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The ninth hour / Alice McDermott
Alice McDermott
The ninth hour
(London : Bloomsbury, 2017)
Set in Brooklyn in the early twentieth century this precisely-observed and compassionate novel tells the story of Jim and Annie. He sends his pregnant wife out to the shops and commits suicide. A nun in a nearby convent gives the distraught young widow and expectant mother a job in the convent laundry. In a world framed by decorum, superstition and shame the suicide is never spoken of but it reverberates down through the generations. It is a story that is at once wholly individual and universal, and McDermott's telling makes for a very fine work of literature. McDermott has written seven previous novels and lives near Washington D.C.

‌‌The legacy / Yrsa Sigurdadottir
Yrsa Sigurdardottir
The legacy
(London : Hodder & Stoughton, 2017)
Gruesome murders and nail-biting tension are the order of the day in this latest novel by Sigurdardottir, who is often described as the 'Queen of Icelandic Noir'. The methods of dispatch are beyond your most horrible imaginings but the characters and social background of Iceland are nicely observed. Its meant to be the first in a new series of novels featuring 'The Children's House', a refuge for abused or otherwise endangered children. Watch out for the next instalment!

‌‌‌‌The only story / Julian Barnes
Julian Barnes
The only story
(London : Jonathan Cape, 2018)
Barnes uses as an epigraph in this book Samuel Johnson's definition of the novel - 'Novel: A small tale, generally of love' - and this definition from 1755 is still the core of what English fiction is about, human relationships. The 'only story' of the title is the story of how one has loved. Barnes is the author of thirteen novels including The Noise of Time and the Booker Prize winning The Sense of an Ending, as well as short stories, essays and two books of non-fiction. 

‌‌Dunbar / Edward St. Aubyn
Edward St Aubyn
(London : Hogarth, 2017)
This is another volume in the Hogarth Shakespeare Project which features the most acclaimed and bestselling novelists of today retelling Shakespeare's plays as modern fiction. Dunbar tackles King Lear. Henry Dunbar is a once-powerful media magnate now in his dotage in a care home in the Lake District, with three daughters, two of them unkind. St Aubyn is the author of the five Patrick Melrose novels about the British aristocracy which are now being filmed for television with Benedict Cumberbatch in the lead role.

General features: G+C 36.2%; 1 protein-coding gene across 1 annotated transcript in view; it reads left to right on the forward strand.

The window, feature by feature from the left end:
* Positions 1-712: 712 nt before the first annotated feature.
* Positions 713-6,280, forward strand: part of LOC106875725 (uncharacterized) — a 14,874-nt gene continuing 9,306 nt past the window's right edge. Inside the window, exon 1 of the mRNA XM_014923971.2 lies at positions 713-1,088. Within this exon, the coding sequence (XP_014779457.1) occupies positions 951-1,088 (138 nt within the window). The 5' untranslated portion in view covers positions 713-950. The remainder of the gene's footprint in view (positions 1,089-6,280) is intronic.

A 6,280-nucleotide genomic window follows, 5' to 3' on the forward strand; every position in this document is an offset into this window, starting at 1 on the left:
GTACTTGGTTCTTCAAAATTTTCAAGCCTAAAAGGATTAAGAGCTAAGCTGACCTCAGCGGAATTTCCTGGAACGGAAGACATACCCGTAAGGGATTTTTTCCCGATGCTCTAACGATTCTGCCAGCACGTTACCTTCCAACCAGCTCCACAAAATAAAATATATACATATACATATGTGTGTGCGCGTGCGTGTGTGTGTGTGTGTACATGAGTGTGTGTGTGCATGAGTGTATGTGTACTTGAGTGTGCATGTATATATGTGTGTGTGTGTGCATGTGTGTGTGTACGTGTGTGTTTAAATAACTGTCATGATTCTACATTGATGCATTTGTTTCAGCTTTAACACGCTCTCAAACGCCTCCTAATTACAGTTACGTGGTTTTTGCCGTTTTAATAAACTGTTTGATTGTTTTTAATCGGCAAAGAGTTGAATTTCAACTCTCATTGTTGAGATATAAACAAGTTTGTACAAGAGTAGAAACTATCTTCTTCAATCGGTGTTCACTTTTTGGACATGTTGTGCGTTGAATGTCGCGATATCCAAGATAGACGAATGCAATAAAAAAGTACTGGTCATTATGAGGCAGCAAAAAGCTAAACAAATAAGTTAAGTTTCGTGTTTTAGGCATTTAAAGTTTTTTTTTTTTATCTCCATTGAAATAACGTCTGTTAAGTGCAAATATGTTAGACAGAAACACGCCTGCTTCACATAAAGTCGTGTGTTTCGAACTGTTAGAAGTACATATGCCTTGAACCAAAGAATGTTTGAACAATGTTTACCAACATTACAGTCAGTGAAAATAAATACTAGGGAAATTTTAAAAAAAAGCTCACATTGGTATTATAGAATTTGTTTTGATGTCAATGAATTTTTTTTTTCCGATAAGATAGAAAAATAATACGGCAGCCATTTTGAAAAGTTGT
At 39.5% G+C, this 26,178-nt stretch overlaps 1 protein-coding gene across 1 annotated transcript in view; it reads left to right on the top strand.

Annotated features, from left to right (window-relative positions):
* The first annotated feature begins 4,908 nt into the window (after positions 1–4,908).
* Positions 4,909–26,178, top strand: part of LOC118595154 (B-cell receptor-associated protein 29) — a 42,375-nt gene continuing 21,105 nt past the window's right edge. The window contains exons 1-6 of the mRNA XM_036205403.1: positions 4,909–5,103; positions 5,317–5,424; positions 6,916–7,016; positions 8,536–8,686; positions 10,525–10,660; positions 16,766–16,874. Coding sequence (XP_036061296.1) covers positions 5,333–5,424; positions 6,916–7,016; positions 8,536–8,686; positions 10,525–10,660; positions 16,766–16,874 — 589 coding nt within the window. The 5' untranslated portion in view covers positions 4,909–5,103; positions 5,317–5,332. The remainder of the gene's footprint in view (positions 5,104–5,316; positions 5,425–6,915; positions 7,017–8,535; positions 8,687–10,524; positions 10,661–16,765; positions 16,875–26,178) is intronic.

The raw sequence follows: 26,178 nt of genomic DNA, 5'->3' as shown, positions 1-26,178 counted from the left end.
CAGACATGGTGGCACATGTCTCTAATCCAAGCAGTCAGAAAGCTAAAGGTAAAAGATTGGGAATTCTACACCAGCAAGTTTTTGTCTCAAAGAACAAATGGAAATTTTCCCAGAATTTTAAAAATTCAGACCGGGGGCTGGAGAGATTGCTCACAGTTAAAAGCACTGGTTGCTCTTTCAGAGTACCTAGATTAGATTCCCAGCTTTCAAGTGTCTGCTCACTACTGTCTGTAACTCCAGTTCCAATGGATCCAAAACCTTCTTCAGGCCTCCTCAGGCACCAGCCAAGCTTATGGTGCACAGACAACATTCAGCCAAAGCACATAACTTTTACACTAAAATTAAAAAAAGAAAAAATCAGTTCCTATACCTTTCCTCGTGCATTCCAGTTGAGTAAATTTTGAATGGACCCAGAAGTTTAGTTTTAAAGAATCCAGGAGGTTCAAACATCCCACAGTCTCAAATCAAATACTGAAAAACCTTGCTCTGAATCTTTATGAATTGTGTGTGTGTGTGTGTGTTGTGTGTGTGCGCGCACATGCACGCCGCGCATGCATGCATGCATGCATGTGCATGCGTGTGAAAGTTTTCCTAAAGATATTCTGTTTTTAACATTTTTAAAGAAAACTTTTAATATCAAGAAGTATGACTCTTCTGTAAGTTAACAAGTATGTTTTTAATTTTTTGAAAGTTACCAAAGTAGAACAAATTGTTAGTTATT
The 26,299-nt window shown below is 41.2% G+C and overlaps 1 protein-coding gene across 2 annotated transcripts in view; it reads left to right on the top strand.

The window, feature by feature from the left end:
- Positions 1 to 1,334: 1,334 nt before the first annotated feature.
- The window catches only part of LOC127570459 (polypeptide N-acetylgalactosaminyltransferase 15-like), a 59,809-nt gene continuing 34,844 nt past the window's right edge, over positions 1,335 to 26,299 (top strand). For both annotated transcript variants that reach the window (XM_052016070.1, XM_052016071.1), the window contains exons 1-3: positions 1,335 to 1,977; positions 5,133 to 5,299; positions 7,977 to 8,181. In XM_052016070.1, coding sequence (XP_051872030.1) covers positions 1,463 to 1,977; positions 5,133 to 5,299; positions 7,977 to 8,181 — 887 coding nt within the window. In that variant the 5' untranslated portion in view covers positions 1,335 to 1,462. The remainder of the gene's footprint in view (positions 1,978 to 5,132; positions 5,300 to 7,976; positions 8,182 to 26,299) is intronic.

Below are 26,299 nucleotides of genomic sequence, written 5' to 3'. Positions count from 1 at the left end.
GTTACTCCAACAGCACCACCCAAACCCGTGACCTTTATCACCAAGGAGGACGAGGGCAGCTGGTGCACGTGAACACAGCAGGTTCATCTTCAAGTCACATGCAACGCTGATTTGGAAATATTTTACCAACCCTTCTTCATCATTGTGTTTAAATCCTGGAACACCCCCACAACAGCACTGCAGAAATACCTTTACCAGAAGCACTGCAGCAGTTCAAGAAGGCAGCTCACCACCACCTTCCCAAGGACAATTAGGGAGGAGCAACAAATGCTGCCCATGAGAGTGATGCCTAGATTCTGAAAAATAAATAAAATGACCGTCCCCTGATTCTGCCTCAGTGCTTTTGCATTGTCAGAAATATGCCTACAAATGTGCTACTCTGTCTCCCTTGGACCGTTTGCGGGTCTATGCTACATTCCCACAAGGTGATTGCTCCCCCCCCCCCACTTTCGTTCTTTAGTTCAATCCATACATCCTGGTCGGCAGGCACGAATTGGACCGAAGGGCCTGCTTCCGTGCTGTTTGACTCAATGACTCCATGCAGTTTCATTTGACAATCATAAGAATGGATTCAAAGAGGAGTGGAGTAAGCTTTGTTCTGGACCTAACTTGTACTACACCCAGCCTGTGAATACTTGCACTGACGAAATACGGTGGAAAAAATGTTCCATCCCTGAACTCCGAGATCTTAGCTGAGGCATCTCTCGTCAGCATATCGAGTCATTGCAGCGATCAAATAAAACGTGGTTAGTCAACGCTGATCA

The saboteur / Andrew Gross
Andrew Gross
The saboteur
(London : Macmillan, 2017)
The saboteur of the title is Kurt Nordstrum, the time is 1943, the place is Norway, the Nazi hold over Europe looks as if it is weakening but the Nazis have one last card to play - the development of the atomic bomb. The centre of research for this is in a complex in the remote north of Norway so Nordstrum teams up with some of his Resistance comrades to sabotage the project. Can they succeed and how much will they have to sacrifice to free their Norwegian homeland and put an end to the Nazis dreams of world domination? This is a brilliant thriller and war story by an author who began his career co-authoring with James Patterson. 

‌‌In the midst of winter / Isabel Allende
Isabel Allende
In the midst of winter
(London : Scribner, 2017)
This is the most recent novel from the Chilean who first attracted the attention of the literary world with her debut novel from 1982, The House of the  Spirits. A cousin of the murdered Chilean president Salvador Allende, she lives in the United States where President Obama awarded her the Presidential Medal of Freedom in 2014.

‌‌The impostor / Javier Cercas
Javier Cercas
The impostor
(London : MacLehose Press, 2017)
A true story that is packed with fiction - created by the main character, Enric Marco. Cercas's latest novel is billed as fiction but Enric Marco really existed. He was a celebrity in Spain, almost the concience of the nation, a survivor of Mauthausen concentration camp, a fighter against fascism, a veteran of the Civil War, an opponent of Franco - until he was unmasked as a charlatan in 2005. What Cercas explores is Marco's motivation and mankind's capacity for self-deception - and mankind's need for acceptance. Translated from the Spanish by Frank Wynne, The Impostor is longlisted for the 2018 Man Booker International Prize.

‌‌Fear / Dirk Kurbjuweit